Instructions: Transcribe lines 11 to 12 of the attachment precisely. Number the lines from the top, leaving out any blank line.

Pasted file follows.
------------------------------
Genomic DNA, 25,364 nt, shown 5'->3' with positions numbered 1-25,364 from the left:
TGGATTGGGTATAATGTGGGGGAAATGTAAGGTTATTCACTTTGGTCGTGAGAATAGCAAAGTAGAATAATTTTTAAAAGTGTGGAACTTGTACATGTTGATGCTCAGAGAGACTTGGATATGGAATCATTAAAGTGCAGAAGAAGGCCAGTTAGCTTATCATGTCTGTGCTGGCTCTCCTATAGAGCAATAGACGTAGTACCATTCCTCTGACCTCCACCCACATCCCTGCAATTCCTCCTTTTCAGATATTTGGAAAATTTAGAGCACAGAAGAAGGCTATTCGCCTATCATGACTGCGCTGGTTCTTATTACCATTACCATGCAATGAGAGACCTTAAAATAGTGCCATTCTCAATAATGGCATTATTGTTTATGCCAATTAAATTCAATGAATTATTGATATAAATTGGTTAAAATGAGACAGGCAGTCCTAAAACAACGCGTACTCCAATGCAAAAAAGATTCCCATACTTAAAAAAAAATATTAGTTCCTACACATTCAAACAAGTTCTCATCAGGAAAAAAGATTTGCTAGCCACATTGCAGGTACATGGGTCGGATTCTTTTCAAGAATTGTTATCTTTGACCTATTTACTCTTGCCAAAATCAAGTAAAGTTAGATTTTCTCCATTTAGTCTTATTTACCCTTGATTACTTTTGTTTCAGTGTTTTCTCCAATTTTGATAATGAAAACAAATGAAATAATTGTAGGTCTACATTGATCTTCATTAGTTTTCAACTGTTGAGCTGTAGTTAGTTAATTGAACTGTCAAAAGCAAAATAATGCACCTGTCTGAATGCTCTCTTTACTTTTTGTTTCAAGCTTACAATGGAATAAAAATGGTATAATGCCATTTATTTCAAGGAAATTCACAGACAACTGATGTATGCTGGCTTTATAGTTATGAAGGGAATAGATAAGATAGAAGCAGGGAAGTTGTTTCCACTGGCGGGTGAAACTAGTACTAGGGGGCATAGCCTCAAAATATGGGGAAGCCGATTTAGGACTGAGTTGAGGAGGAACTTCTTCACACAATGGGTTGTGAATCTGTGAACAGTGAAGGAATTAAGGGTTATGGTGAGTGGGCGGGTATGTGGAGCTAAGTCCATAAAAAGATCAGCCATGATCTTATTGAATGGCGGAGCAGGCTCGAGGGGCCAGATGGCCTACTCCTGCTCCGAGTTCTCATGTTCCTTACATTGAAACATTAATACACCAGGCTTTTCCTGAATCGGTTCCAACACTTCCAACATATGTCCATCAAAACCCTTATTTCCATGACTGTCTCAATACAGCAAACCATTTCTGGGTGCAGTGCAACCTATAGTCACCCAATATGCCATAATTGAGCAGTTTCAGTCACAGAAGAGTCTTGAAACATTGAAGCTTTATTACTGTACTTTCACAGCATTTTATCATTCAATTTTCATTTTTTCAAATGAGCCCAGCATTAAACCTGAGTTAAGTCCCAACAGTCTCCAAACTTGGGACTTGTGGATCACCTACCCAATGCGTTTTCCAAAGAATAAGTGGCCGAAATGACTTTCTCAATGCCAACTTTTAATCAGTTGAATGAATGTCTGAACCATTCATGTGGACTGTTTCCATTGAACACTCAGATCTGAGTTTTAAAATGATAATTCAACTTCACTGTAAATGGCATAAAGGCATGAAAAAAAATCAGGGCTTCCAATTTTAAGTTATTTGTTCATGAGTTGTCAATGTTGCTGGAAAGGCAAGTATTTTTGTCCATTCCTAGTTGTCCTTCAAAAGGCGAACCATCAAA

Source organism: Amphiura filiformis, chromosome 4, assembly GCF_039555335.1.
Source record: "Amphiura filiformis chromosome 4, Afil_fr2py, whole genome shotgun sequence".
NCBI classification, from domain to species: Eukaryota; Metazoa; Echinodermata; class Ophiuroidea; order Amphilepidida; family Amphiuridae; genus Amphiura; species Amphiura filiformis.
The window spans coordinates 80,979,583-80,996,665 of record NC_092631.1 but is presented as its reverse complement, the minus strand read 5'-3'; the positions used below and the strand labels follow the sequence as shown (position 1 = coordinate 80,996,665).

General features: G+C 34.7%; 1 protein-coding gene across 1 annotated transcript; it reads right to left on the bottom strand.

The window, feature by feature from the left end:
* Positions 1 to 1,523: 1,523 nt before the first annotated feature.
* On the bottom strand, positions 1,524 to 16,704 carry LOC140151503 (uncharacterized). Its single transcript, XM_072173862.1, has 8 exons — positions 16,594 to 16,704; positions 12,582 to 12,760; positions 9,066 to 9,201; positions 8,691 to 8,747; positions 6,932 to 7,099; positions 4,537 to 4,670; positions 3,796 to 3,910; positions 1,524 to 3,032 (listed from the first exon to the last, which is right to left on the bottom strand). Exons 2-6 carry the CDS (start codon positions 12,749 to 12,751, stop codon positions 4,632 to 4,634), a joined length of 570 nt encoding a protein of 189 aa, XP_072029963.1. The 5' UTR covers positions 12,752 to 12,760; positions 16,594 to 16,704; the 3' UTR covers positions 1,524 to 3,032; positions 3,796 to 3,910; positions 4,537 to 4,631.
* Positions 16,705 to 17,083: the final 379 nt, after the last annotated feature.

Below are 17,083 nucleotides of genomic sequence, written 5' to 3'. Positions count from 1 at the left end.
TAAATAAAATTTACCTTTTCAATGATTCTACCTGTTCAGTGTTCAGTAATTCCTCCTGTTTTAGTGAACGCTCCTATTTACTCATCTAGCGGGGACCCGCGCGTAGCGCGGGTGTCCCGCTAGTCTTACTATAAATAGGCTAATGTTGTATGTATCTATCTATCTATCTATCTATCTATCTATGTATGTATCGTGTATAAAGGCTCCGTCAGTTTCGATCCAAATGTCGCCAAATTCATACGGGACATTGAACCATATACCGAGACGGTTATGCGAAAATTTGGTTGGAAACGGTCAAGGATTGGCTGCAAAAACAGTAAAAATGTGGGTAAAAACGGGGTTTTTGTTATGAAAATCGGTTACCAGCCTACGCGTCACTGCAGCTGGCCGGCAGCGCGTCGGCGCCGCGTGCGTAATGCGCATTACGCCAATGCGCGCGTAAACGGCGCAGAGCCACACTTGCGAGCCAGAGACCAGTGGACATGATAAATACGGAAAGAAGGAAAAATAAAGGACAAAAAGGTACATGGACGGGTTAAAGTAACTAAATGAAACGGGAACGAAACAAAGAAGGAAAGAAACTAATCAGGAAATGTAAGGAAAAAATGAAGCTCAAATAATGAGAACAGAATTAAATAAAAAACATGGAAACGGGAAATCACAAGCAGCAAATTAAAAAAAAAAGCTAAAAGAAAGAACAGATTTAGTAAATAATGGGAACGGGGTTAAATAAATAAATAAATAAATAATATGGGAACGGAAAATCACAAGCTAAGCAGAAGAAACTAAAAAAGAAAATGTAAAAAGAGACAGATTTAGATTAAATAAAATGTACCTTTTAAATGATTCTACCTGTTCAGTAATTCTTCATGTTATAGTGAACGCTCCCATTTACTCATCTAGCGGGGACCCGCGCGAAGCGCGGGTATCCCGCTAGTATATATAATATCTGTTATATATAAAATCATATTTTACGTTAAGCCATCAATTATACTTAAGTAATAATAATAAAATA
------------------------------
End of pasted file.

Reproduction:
* Positions 16,705 to 17,083: the final 379 nt, after the last annotated feature.

Below are 17,083 nucleotides of genomic sequence, written 5' to 3'. Positions count from 1 at the left end.